White House Ramps Up Attacks On The Media At Press Briefing

White House Press Secretary Kayleigh McEnany takes a defensive stance on the firing of Geoffrey Berman and Trump’s comments at the Tulsa rally.  Ava DeSantis writes about a heated exchange with journalists at this afternoon’s briefing.

Photo by Joyce N. Boghosian

Press Secretary McEnany began the press conference by admonishing Democratic state and local level leaders for failing to “[ensure] that our streets are safe.” President Trump, said McEnany, created “law and order” in DC, by calling in the National Guard to combat the protests, following the death of George Floyd. She attributed the deaths of 14 people in Chicago, and one person in Minneapolis, to the failure of Democrats to respond similarly.

The press did not question McEnany on this familiar Trump administration line, instead questioning her on their coronavirus response, the firing of Geoffrey Berman, and Trump’s inflammatory usage of the term ‘Kung Flu’ to describe the virus.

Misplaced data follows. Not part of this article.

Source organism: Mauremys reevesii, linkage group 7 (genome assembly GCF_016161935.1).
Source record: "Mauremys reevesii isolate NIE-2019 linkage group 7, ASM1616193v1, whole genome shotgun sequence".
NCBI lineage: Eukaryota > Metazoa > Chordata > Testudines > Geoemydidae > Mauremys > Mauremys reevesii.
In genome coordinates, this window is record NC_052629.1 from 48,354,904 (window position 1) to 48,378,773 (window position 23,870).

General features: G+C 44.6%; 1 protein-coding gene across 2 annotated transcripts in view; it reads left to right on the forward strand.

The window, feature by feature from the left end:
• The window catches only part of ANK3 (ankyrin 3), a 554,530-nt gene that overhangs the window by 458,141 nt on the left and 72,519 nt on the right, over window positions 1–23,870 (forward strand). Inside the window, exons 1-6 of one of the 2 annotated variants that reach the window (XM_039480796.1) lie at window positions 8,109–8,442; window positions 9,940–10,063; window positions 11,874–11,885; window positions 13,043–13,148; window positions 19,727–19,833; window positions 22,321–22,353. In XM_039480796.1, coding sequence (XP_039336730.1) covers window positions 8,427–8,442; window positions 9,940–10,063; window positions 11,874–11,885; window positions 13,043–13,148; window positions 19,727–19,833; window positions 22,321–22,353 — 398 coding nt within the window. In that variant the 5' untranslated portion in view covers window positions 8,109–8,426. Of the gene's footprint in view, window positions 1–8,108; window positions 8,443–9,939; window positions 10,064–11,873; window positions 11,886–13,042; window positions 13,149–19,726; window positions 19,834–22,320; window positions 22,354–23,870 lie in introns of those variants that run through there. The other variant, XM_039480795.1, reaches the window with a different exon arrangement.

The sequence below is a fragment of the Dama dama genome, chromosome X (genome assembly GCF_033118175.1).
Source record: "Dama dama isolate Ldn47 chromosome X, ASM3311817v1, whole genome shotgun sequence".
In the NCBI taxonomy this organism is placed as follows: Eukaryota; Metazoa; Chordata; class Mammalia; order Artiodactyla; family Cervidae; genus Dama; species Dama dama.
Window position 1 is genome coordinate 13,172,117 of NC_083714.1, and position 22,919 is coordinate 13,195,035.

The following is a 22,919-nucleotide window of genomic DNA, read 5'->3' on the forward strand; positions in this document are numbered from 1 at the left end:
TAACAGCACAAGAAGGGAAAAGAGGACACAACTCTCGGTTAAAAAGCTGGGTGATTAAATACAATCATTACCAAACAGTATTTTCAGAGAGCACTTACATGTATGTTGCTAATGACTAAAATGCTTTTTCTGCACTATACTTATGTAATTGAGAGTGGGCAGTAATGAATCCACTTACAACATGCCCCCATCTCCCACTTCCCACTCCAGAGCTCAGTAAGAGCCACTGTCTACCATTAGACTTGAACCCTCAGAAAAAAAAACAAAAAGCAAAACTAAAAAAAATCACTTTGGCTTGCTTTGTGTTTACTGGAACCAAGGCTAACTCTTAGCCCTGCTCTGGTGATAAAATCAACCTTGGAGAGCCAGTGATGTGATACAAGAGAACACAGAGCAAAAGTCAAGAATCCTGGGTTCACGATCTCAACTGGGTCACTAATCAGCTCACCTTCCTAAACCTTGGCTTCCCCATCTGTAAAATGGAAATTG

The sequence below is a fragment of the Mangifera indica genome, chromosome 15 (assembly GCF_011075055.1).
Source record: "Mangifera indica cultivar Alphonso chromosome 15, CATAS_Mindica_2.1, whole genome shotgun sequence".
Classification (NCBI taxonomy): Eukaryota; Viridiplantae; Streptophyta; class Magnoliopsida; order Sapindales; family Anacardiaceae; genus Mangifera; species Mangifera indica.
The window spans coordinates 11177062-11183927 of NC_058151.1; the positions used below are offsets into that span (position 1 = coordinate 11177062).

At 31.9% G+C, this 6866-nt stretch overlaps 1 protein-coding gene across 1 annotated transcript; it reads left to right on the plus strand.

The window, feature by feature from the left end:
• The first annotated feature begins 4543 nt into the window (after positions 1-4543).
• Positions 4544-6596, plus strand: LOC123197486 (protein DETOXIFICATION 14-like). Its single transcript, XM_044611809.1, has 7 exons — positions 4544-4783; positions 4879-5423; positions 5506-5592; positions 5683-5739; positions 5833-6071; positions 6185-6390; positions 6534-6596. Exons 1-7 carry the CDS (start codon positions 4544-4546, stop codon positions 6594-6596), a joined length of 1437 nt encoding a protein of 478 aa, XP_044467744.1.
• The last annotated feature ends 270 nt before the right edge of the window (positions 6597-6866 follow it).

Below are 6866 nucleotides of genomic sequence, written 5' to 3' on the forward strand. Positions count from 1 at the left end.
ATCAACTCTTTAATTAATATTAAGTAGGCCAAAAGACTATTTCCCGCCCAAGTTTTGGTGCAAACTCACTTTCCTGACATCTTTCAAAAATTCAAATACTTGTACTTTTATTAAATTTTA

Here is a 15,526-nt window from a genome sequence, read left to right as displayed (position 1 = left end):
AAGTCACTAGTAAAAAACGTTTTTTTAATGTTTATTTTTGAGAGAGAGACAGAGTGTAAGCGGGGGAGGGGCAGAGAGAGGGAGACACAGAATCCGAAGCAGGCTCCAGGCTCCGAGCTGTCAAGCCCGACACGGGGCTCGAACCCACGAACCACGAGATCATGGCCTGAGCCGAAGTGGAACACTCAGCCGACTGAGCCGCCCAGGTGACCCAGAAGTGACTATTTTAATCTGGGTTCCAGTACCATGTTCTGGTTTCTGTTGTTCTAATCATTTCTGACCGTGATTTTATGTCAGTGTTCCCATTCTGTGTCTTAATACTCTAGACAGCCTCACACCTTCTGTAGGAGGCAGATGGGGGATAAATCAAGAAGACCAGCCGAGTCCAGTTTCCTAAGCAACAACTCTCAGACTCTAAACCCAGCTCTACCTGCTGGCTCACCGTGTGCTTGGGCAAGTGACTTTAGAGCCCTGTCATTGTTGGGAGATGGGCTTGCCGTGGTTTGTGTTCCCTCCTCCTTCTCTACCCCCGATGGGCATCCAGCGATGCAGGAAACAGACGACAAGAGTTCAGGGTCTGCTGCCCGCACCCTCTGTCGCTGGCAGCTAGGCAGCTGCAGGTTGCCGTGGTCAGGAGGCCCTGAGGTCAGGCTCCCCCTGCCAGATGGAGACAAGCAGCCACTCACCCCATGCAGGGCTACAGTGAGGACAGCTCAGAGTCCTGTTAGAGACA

Coronavirus Response

McEnany explained the President’s comments on coronavirus testing, at his Tulsa rally on Saturday. Trump said at his Tulsa rally on Saturday that he asked officials to “slow the coronavirus testing down.” 

The comments received backlash from the public health community. Amesh Adalja, an infectious disease expert at the Johns-Hopkins Center for Health Security, responded to Trump’s comments. “Looking at it as a scoreboard is the wrong way to think about it. To think about it as something you can manipulate or slow down based on what the numbers look like speaks to a complete misunderstanding of what an infectious-disease response should be,” said Adalja.  

McEnany: The President was trying to expose the media

When asked, “has the President actually directed officials to slow down the rate of coronavirus testing?” McEnany clarified, “No, he has not directed that.”  She lauded the administration’s effective disease response efforts, saying “we continue to test about 500,000 per day, about half a million per day. $1.8 billion is invested in NIH to find new testing capabilities.” The U.S., under Trump, “[leads] in the world on testing.”